Liberals Now Paint Gillespie Supporters As Murderous Racists

(REUTERS/Mike Segar)

Scott Greer Contributor
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If Ed Gillespie becomes the next governor of Virginia, Confederate flag-waving racists will feel emboldened to run down minority kids with their pick-up trucks.

That’s the message of a new ad put out by the left-wing group Latino Victory Fund. The over-the-top, fear-mongering commercial tries to tie the milquetoast Republican Gillespie with the white nationalists who rallied in Charlottesville two months ago.

The ad features a scary pick-up truck — complete with a massive Confederate flag, Gillespie sticker, and “Don’t Tread on Me” tags — chasing after a diverse group of kids playing in a suburb. Fortunately, it turns out it was just a nightmare, but that nightmare is the American Dream for Gillespie and his supporters, according to the ad.

The commercial ends with a Latino family watching the Charlottesville torchlight rally, which is somehow connected with the Gillespie campaign.

Making such an ad would have been considered too ridiculous in years past, but 2017 is a different age. While this ad is not the direct creation of Ralph Northam’s campaign (Gillespie’s opponent), it is in keeping with the Democrat’s current message.

The Democratic Party of Virginia sent out mailers linking Gillespie to Charlottesville and racists last week. The Latino Victory Fund ad is just a more extreme version of that line of attack.

It appears Democrats believe this is the winning message that will give them the edge against Gillespie.

Whether that’s true or not will be determined next Tuesday. But the pick-up truck ad is sending a clear message to red-staters: Democrats think you are in the same league as Nazis.

The imagery of the ad is designed to play on stereotypes of rural Virginians — the truck, Confederate flag, Don’t Tread on Me license tags that are popular among conservatives in the state.

The ad tells non-white voters that they need to fear those hateful rubes living beyond the beltway, with their backward ways and fondness for large motor vehicles. Gillespie will inspire them to violence by winning because he wants to crack down on MS-13 and opposes the removal of Confederate statues.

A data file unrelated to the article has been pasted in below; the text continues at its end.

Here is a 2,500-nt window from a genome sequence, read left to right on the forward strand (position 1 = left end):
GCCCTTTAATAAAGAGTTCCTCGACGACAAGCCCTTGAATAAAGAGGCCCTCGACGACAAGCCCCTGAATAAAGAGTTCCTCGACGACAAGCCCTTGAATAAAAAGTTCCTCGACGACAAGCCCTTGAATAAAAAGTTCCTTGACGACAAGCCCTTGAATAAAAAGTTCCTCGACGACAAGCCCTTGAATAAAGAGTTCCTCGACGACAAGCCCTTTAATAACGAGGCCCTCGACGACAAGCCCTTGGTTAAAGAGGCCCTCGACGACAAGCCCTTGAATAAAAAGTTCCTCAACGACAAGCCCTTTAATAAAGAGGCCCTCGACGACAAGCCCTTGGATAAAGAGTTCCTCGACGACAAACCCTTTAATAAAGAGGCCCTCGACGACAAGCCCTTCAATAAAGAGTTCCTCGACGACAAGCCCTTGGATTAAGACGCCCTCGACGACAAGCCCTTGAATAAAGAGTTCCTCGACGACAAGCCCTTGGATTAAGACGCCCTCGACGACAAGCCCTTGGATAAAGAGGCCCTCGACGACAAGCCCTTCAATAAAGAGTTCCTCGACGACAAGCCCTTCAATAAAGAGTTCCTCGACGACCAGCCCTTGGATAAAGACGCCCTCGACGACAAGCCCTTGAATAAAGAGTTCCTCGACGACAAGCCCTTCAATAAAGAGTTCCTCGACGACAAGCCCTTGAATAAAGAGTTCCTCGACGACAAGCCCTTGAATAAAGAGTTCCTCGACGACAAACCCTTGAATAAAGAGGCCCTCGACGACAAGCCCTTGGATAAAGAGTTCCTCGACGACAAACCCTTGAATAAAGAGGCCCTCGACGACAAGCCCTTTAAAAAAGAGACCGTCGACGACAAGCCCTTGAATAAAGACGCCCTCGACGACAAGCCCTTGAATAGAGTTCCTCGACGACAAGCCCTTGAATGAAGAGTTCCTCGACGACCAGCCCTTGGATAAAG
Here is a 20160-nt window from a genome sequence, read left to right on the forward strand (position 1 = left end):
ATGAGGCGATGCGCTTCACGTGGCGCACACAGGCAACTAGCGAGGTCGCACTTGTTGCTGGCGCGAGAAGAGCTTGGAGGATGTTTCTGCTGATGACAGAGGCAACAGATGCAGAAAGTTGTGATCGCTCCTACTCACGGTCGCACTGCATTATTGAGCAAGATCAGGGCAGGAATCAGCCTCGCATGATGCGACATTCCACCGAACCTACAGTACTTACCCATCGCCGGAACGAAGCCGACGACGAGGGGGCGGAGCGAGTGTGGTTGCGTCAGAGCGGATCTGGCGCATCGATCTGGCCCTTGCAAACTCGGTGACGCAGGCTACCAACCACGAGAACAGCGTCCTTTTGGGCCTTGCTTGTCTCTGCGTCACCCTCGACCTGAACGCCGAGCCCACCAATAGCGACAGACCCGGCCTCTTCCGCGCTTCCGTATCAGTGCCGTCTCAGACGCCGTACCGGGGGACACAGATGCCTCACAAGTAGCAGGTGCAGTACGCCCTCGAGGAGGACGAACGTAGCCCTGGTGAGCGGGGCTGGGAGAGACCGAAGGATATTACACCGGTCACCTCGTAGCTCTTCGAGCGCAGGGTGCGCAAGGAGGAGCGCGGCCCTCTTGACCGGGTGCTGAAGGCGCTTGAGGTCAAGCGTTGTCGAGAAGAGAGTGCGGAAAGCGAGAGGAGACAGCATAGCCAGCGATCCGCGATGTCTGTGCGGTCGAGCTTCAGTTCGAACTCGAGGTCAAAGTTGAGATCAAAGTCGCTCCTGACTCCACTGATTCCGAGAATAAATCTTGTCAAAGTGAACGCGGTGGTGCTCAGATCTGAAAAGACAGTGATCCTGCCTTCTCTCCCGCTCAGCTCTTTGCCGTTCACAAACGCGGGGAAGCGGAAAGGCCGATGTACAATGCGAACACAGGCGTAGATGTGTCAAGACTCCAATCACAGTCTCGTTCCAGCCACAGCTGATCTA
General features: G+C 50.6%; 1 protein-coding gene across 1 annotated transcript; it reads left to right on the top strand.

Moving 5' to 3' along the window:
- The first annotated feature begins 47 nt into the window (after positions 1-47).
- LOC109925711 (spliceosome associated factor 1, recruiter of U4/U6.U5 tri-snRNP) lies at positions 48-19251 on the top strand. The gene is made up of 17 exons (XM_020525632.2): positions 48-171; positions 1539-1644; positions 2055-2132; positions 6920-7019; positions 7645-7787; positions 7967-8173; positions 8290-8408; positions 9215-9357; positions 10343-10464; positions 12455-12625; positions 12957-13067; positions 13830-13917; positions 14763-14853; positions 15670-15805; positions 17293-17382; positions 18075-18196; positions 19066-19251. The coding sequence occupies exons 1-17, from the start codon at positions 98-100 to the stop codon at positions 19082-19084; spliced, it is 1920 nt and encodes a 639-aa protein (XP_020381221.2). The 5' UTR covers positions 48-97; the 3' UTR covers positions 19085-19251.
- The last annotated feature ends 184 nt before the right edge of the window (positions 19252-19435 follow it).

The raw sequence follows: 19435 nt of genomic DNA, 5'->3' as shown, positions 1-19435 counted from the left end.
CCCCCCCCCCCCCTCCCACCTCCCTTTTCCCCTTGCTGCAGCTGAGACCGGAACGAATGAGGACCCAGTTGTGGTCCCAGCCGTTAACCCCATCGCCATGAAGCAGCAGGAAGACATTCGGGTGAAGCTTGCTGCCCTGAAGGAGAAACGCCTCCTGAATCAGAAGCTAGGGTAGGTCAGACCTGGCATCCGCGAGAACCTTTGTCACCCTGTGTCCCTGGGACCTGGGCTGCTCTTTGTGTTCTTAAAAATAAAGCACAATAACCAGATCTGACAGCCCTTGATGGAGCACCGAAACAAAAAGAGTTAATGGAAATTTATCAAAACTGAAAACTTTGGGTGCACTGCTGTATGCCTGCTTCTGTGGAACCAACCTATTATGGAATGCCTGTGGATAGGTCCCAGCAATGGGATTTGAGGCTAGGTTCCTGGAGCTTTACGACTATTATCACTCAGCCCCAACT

Yeah, those are well-known calls for committing racially-motivated vehicular homicide.

Played off in the ad is the ever-present liberal delusion that the country is suffering from a wave of Trump-inspired hate crimes. There is of course Charlottesville and a few other cases of white nationalist attacks, all of which have been met with the full force of the law. But they’re certainly not common enough to justify the hysteria that women in hijabs are attacked every time they step foot on public transport.

What is far more prevalent are hate crime hoaxes. Time and time again, stories the media picked up as genuine acts of hate turned out to be not the case. (RELATED: Hate Crime Hoax Spree Continues, This Time Hitting A Small College)

Just this week, a black man was arrested for vandalizing an African-American church in Kansas City with racist graffiti and setting fire to it. Those inexcusable crimes were done in order to cover-up up his robbery of said church, according to federal authorities.

That case was similar to a story that captured national attention right before the election of a black church in Mississippi that was desecrated with racist slogans, one of which said, “Vote Trump.” That turned out to be the work of one of the church’s own parishioners. (RELATED: Black Man Burned African-American Church, Painted ‘Vote Trump’ On The Walls)

One of the more famous cases was the trend of violent threats made against Jewish Community Centers. Liberal journalists put much energy into denouncing President Trump’s “silence” on the matter, and the commander in chief later did condemn the apparent anti-Semitic harassment during his February congressional address.

But those threats turned out to be not the work of Trump-loving neo-Nazis. The two men believed responsible for all of the threats are a disgraced far-left journalist and a 19-year-old Israeli Jew. There is no proof that either man was a Trump supporter.

Another famous case is that of a young Muslim woman who claims she was berated by racist white men on a New York City subway last December. The case generated tons of media coverage that bought the woman’s story, all before it turned out she made up the whole thing. (RELATED: Muslim Woman Reportedly Admits To Fabricating NYC Subway Attack)

These are just a few examples of the kind of hate hoaxes that were blamed on Trump, all going to serve the liberal delusion the president was inspiring epidemic levels of racial violence in America.

It’s worth remembering that the seeds of hysteria over Trump-inspired hate crimes was planted long before Trump won the election. Just a month before the 2016 election, prominent liberal journalists Matt Yglesias and Jamelle Bouie both believed a Trump presidency would mean racist mobs would be able to kill with impunity and even receive help from the state.

“The GOP has brought the country to the edge of fascism and state-sanctioned racial violence and there will be no consequences,” Bouie, who writes for Slate, said in a since-deleted tweet

“My guess is that in a Trump administration angry mobs will beat and murder Jews and people of color with impunity,” Vox’s Yglesias agreed in the same Twitter conversation. That tweet has also since been deleted.

Both journalists now believe the anti-Gillespie ad is totally appropriate.

If Gillespie becomes the next governor of Virginia, one can expect every act of alleged racism — including hoaxes — in the state to be pinned on him. Just like Trump.

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